Irene and Brian are police partners. Just like Starsky and Hutch, Crockett and Tubs, Tango and Cash. They have worked together for 12 years, arresting suspected drug dealers and responding to robbery calls in one of San Francisco's toughest neighborhoods: the Tenderloin.
But there is one big difference: Starsky and Hutch were not married. Irene and Brian Michaud are.
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"You've got to communicate and talk and trust each other," said Brian. "A lot of time people at work joke your partner at work is your second wife. I don't know what I would be without her."
They first met at the police academy.
"She didn't even remember that meeting until I told her," Brian said.
Irene quickly countered, "No, I remember that meeting. I just didn't remember your first name."
"I left a lasting impression on you," Brian joked.
Their police work went better. The first time they worked together, they made a big bust.
"We seized about 70 pounds of fireworks from the back of the car," recalled Brian. "When we brought it back to the station it was, 'Wow, pretty good.'"
Cuffed Together, for Life
At first sparks did not fly between the two of them. Although Brian liked Irene right away, Irene was not so sure.
"For the longest time she said no. 'No, we're partners. We're partners.' I said, 'Fine, let's get new partners,' and she said 'No, or I'll get mad.'"
She finally relented.
"He's funny. He makes me laugh. He cares about people," said Irene. "It got to a point where I thought, Maybe I can make this work and we'll see what happens. Take a chance."
At first they tried to keep their relationship quiet, but people around them saw the signs.
Officer Tim Kiely, their colleague, said he saw their relationship change. "We kinda all figured it out."
"Next thing I know, they were handing out the wedding invitations," said Captain Gary Jimenez, head of the Tenderloin station.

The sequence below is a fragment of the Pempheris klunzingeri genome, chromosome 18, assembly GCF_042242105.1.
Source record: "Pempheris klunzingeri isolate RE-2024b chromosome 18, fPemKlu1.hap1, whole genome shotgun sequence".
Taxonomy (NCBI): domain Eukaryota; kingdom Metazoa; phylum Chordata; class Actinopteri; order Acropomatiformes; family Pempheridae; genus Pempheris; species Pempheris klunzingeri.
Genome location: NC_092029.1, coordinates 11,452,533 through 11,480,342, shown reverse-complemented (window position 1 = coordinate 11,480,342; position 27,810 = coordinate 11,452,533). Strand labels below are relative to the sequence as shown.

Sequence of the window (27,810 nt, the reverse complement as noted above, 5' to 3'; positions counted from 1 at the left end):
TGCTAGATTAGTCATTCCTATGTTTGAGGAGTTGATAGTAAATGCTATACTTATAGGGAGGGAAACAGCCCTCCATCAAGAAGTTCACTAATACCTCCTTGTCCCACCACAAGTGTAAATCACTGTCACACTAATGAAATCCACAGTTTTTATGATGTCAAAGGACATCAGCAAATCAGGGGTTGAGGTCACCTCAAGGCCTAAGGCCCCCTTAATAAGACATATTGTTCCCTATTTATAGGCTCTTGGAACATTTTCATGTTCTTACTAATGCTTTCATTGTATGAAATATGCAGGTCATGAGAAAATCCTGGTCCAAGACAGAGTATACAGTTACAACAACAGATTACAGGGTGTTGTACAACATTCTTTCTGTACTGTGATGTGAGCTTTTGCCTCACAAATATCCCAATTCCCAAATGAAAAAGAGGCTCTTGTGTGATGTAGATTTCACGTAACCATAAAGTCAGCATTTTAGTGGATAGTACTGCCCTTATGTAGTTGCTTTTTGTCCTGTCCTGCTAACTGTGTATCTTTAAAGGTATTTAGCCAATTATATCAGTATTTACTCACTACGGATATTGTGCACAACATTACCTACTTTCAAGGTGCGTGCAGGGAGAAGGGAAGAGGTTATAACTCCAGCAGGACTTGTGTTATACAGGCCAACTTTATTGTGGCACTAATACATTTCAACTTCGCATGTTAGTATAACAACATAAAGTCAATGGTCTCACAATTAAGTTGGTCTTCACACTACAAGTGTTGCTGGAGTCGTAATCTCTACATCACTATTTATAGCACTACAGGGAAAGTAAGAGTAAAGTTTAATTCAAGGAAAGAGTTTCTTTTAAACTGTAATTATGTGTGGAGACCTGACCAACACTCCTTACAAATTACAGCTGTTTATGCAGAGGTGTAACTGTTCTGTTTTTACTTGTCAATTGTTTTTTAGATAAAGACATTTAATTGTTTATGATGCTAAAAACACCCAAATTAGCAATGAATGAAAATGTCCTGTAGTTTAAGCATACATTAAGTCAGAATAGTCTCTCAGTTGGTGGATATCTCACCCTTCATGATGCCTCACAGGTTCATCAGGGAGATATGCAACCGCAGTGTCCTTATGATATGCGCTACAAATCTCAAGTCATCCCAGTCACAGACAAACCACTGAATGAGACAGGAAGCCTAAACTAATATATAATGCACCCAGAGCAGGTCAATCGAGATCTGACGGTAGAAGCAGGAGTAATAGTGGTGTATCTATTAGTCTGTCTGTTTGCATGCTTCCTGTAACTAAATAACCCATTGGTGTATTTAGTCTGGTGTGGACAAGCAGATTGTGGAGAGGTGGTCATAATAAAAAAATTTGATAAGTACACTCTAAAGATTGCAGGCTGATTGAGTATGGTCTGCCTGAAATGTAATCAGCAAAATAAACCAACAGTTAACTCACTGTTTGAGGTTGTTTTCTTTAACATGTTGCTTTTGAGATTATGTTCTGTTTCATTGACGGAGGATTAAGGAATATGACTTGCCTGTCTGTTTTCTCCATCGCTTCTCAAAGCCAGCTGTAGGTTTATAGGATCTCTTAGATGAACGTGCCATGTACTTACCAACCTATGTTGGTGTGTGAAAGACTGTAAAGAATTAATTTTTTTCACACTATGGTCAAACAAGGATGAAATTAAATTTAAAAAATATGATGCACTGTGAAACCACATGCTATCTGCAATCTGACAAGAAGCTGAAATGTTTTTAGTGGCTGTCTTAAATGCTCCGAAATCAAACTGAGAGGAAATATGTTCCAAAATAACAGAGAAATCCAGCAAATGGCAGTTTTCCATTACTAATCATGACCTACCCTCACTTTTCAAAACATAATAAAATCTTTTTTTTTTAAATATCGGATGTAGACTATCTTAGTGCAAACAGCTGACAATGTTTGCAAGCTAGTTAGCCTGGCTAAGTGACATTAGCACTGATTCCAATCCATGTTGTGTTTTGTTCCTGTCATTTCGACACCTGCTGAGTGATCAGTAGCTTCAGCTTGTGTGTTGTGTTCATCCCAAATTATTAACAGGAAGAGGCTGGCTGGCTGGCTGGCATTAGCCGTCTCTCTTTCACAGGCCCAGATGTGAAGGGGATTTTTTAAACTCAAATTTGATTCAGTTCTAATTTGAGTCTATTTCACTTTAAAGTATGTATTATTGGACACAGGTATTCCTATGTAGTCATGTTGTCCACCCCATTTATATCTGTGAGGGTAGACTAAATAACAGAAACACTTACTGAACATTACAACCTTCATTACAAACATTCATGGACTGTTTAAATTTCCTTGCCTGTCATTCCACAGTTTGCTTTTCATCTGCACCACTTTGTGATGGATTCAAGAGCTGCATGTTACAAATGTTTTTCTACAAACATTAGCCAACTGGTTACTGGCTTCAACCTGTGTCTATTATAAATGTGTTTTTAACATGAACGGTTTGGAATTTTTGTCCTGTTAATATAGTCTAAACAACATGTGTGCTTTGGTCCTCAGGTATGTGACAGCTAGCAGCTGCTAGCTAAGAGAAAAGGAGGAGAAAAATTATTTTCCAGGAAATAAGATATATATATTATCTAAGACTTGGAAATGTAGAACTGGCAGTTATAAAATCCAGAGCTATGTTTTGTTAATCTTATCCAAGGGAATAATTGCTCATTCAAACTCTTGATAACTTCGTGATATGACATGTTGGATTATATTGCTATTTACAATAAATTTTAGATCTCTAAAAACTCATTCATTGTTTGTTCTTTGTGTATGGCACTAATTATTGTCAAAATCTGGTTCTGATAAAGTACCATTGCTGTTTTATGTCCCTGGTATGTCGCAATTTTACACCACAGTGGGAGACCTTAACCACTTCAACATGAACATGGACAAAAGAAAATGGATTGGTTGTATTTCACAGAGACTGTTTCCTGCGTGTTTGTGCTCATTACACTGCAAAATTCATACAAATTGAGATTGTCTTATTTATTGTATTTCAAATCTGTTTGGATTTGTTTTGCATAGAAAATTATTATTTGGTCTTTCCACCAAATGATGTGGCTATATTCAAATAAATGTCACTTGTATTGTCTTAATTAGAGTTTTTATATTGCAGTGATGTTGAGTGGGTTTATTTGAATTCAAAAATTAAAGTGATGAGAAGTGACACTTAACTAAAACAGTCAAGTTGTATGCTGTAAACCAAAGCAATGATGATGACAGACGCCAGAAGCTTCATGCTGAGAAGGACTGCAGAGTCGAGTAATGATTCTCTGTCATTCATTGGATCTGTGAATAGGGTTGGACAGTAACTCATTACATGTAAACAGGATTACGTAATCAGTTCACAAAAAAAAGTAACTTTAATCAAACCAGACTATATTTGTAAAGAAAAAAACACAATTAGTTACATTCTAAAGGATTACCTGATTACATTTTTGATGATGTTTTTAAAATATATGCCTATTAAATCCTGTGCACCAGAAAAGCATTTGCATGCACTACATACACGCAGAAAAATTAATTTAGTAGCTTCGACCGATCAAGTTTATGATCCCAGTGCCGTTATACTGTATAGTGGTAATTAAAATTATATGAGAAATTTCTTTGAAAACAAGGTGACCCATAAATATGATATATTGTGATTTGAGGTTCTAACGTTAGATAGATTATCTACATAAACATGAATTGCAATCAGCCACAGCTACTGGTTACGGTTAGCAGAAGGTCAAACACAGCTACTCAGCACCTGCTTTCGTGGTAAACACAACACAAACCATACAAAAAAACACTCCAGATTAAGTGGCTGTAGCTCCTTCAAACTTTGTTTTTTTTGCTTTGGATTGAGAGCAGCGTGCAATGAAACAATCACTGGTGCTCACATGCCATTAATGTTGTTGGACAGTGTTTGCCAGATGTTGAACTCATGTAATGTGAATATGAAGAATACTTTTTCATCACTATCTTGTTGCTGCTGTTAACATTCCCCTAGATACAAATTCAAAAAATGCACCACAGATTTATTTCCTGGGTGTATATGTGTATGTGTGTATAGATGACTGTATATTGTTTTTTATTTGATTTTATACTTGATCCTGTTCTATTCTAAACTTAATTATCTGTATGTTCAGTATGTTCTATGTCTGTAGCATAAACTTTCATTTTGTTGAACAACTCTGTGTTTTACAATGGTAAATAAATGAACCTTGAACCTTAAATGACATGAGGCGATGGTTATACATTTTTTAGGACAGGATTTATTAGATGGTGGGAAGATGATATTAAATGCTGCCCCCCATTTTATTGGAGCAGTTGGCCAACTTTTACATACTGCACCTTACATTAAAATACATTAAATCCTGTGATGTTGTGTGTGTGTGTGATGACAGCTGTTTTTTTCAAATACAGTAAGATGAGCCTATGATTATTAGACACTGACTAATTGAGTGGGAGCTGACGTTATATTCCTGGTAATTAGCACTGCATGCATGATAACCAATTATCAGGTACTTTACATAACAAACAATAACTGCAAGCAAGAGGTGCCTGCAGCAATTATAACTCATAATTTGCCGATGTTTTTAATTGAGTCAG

They married in 1999. And yes, the ceremony did have a police twist.
"When we were at the alter saying our vows and when he pronounced us man and wife … they pulled out handcuffs and cuffed us together," Irene said.
'You're Always Thinking What Could Happen'
They've been bound ever since. Brian and Irene have used their relationship in the past to their professional advantage.
"If we're working plainclothes, we'll be walking down the streets and we'll hold hands, so we would kind of blend in looking like a couple," Irene said.
On the streets they have a somewhat uncreative nickname.
"A lot of the regulars call us 'Husband and Wife,'" Brian said. "So if I'm working overtime, they'll say, 'Hey, Husband, where is Wife?'"
The Michauds insist that when they are on the clock, it is all business.
"There is no hanky-panky at work. You can't," Irene said.
"No, you can't," Brian agreed. "That's just asking for trouble."
Although there are several couples in the San Francisco police department, hardly any choose to partner.
"You really don't want your family exposed to this," said Kiely. "I don't even want my wife to come to the station to see me because there is a lot of not nice people that we deal with."
Their jobs require them to approach dangerous situations and people. One day Brian and Irene found a drug addict searching for crack in an alley.
"The whole time walking down the alley there, I could see his right hand, but I couldn't see his left hand," Brian said. "So I'm thinking if he has got a gun. I'm going to do this. You're always thinking what could happen … if something was going on, a shooting or something, and we weren't together to hear it on the radio, it would be worse, I think."
'I Wouldn't Want to Be Anywhere Else'
Brian and Irene clock off at 4 p.m. and leave together to go pick up their three children, Khalil, 14, Kaitlin, 6, and Emily, 3.
In a world where most couples say they don't spend enough time together, the Michauds' working arrangement has some distinct advantages. Looking ahead, Irene and Brian want a lifetime of togetherness. They're hoping to retire at the same time. And at the end of each work day, they both work together to tackle home chores.
"We're there for each other the whole time we come home," Brian said. "I'll do the showers [for the kids] and she'll cook, or she'll do the showers and I'll cook."
"This works for us because we can communicate with each other," Irene explained. "We understand each other, and we know that we're not perfect. He and I have our flaws, but we make it work."
Later, while sitting on the couch in front of the TV, Irene commented that their schedule "doesn't seem like too much together time."
"No, not at all," Brian said. "I wouldn't want to be anywhere else."